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Saturday, April 28, 2012

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Gabriel,C - Akopian,V 

Germany vs Armenia match, Baden Baden, 1996

Queen's Gambit Declined, Ragozin, Vienna Variation

 

1 d4  d5  2 c4  c6  3 Nf3  Nf6  4 Nc3  dxc4  5  a4  Bf5  6 e3  e6  7  Bxc4  Bb4  8.  0-0  Nbd7


 


[8...0–0 9.Qe2 Nbd7 10.e4 Bg6 is the most common move order.] 9.Qe2 Bg6 10.e4 0–0 Transposing back to the main line. 11.Bd3 Bh5 12.e5 Nd5 13.Ne4 Diagram




White uses the e4-square for his knight but allows Black in return to keep control of d5. [The alternative plan 13.Nxd5 cxd5 14.Qe3 leads to a 'French Defence style' centre. Black's light-squared bishop being outside the pawn chain which is a plus for him, but even so Black will need to react to White's space advantage at some point, probably with a timely ...f7-f5. He can implement this almost immediately or redeploy his pieces first, e.g. 14...Be7 (or 14...h6 15.Ne1 f5 16.exf6 Qxf6 , B.Gelfand-J.Lautier, Horgen 1994) 15.Bd2 Nb8 16.Ne1 Bg6 17.f4 Nc6 18.g4 f5 , A.Beliavsky-Z.Ribli, Slovenia 2001, and in both cases Black can look forward to the middlegame with confidence. Another example of this pawn structure can be seen in the nexxt game.] 13...Be7 14.Ng3 Bg6 15.Bxg6 hxg6 Diagram




[The alternative 15...fxg6 would enable Black to have influence on the f-file and keep his king snug behind the pawn mass. However, the e6-pawn would then be weak and the doubled g-pawns will be devalued in the endgame.] 16.Ne4 With the threat of planting a knight on g5 followed by bringing the queen to the h-file. So it's imperative that Black opens the centre to create counterplay. 16...c5! 17.Rd1 [17.Nc3 is probably better, to eliminate the d5-knight, e.g. 17...Qb6 18.Nxd5 exd5 19.dxc5 Nxc5 20.Be3 Qe6 , Xu Jun-V.Akopian, Moscow Olympiad 1994 with chances for both sides. Black has achieved a fair share of the centre.; Instead, Hübner points out that White can't simply play for mate with 17.Nfg5? , because of 17...cxd4 18.Qg4 Nxe5 19.Qh4 Bxg5 20.Nxg5 Nf6 and White's bravado has just cost him two pawns.] 17...cxd4 18.Rxd4 Rc8 Diagram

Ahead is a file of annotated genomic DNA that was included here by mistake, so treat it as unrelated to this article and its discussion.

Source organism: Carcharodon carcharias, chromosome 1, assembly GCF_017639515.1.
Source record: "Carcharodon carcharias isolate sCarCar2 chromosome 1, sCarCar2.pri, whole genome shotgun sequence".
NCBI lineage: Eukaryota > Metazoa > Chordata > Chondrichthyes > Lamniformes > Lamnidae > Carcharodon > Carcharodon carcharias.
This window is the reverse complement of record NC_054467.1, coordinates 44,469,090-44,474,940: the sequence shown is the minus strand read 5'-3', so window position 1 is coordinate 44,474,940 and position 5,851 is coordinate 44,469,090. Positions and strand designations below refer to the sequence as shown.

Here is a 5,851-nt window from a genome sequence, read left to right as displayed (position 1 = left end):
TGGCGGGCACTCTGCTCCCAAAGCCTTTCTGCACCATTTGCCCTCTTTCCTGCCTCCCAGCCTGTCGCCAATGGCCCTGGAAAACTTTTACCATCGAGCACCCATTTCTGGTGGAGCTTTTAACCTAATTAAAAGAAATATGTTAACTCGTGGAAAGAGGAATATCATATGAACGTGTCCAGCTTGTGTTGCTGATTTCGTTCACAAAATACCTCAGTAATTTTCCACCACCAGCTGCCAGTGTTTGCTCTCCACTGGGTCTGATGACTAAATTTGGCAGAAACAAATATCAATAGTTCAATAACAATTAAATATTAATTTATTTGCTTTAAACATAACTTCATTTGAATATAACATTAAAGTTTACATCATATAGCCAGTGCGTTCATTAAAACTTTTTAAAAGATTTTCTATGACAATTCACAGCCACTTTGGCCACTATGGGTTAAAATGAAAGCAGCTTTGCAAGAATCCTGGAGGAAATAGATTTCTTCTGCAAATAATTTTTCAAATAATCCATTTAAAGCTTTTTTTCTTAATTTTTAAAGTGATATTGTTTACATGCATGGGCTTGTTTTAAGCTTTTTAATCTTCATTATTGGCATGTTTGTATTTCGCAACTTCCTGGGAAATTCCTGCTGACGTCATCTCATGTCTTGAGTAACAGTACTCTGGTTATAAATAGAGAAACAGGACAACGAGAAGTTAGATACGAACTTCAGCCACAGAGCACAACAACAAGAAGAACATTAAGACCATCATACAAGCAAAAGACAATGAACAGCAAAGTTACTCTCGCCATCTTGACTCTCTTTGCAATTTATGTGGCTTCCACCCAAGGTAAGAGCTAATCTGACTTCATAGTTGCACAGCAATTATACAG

White's attacking ideas are no longer realistic and he will have to pay for his weaknesses at e5, b3 and b4. 19.Be3 Qc7 20.Rc1 Qb8 The e-pawn cannot be defended. 21.Nc3 Nxc3 22.bxc3 Nxe5 23.Bf4 Nxf3+ 24.Qxf3 Qa8 Black has a clear extra pawn and only needs to play ...Rfd8 and ...b7-b6 to tidy up, so White must try and force the issue. 25.Rd7 Bf6 26.Qxb7 Qxb7 27.Rxb7 Rc4! The long forcing line has left Black on top. 28.Bd6 Diagram




[28.Be3 a5 29.Ra7 Rxa4 30.c4 might be a better chance.] 28...Rd8 29.Bb4 Bxc3! Exploiting the back rank. 30.Bxc3 Rxc3 31.Rcb1 a5 32.Ra7 Rcd3 33.g3 Rd1+ 34.Rxd1 Rxd1+ 35.Kg2 Rd5 36.Ra8+ Diagram




36...Kh7 37.h4 g5 Black exchanges his front g-pawn to improve his structure and free his king. 38.hxg5 Rxg5 39.Kf3 Rf5+ 40.Ke3 g5 41.Ra7? Giving too much ground on the kingside. [41.f3 was better.] 41...g4 42.Rc7 Kg6 43.Rc4 Kg5 44.Rc7 Kg6 45.Ke2 Re5+ 46.Kd3 f6 47.Ra7 f5 48.Kd2 Rc5 49.Ke3 Kf6 50.Kd3 Ke5 51.Ra6 Kd5 52.Ra8 Kd6 53.Ra6+ Ke5 54.Rb6 Kf6 55.Ra6 Rd5+ 56.Ke3 Re5+ 57.Kd3 Ke7 58.Ra7+ Kd6 59.Ra6+ Kd7 Bringing the king over to harass the opposing rook. 60.Kd4 Re4+ 61.Kc5 Rxa4 62.Ra7+ Ke8 63.Kd6 Re4 64.Rxa5 Kf7 Although all the pawns are on one small front, White's king is cut off and cannot help out as Black converts his extra pawn. 65.Ra2 Kf6 66.Rd2 f4 67.gxf4 Kf5 68.Ke7 Rxf4 69.Kd6 e5 70.Re2 Rd4+ 71.Ke7 e4 72.Ra2 e3 0–1